For the main products, Central European timber companies expect stable and satisfactory sales in 2019. Wood processing companies do not have the prices of 2018 anymore – at the same time intermediate products, such as raw material for solid structural timber, laminations for glulam and middle layers for CLT. However, when it comes to good quality main products, domestic markets should remain stable in the coming months.
Due to the considerable quantities of damaged wood present in many regions from Northern Italy to Southern Sweden, there is pressure to find possible uses for byproducts. “Ten years ago, we learned to live with fewer exports to Italy. Now, we are preparing to live almost without sales in the Levant region.” This is a frequent answer when you ask Austrian export managers about how business is going in the region. Despite this pessimistic statement, Austrian exports rose to 140,000 m³ within two months. German exports reached only about 30,000 m³.
German companies in particular have recently succeeded in using giant markets as “relief” for lower quality products. India has been firmly in German hands for a while, and now history seems to repeat itself on the Chinese timber market.
In China, German products are offered at extremely low prices. As with byproducts, the motto seems to be “Close your eyes and hope for the best.” Normal planed byproducts are sold for 130 to 140 US-$, saw falling for 180 US-$. “China has the possibility to buy enormous quantities. In the end, however, it always depends on the price”, analyzes one market participant.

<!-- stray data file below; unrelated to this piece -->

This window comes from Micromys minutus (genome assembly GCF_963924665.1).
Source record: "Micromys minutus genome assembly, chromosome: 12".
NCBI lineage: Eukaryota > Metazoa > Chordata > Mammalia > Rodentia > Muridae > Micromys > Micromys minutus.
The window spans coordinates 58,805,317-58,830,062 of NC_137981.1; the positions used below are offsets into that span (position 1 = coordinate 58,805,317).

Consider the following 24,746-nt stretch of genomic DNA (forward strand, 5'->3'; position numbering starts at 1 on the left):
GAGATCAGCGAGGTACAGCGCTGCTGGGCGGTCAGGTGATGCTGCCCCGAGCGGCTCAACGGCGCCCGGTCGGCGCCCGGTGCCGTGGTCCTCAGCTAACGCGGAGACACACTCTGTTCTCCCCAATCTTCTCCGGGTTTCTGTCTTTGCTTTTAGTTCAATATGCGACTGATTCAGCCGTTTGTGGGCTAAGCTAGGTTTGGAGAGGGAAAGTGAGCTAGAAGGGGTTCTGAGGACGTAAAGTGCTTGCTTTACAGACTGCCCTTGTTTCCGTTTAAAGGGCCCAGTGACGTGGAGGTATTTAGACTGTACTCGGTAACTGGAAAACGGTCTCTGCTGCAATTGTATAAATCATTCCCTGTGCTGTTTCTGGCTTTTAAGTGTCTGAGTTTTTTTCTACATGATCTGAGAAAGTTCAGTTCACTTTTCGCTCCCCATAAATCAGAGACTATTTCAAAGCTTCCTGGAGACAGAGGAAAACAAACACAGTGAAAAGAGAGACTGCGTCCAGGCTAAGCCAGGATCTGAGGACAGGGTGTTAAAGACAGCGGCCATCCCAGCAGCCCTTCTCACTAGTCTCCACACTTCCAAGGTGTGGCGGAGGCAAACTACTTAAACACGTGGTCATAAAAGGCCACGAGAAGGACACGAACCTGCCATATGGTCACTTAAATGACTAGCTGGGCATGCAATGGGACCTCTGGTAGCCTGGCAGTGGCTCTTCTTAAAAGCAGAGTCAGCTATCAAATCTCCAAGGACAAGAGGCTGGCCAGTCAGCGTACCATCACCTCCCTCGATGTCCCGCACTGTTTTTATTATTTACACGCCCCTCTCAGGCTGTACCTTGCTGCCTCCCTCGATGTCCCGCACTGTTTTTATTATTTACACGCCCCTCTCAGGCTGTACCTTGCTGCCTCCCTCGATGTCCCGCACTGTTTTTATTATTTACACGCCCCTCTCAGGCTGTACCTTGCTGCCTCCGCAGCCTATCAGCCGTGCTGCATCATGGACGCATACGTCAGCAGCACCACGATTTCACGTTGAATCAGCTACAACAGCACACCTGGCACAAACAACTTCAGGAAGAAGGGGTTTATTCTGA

Pakistan is also buying large quantities from Europe. There are parallels to China: The country has a demand for either high quality products or “complete junk” with not much in the middle.
The USA are a giant, albeit less lucrative, market this year as well. Practically all European exporting countries have seen massive increases in exports over the Atlantic, e.g. Germany (+84%), Sweden (+21%), Austria (+20%) and Finland (+8%) (see article “More and more sawn timber to overseas markets”).
The splitting up of these assortments is not allowed according to North American trade practices. This would be very helpful right now, because the legitimate cutting of large logs always results in a lot of byproducts. However, a few suppliers to the US faced expensive consequences for misbehavior in recent years.
Europe’s key overseas markets are thus not saturated yet – maybe with the “small” exception of the Levant region. Nonetheless, the offer is sometimes too much for these markets and this can result in a drop in prices, as is the case in China.
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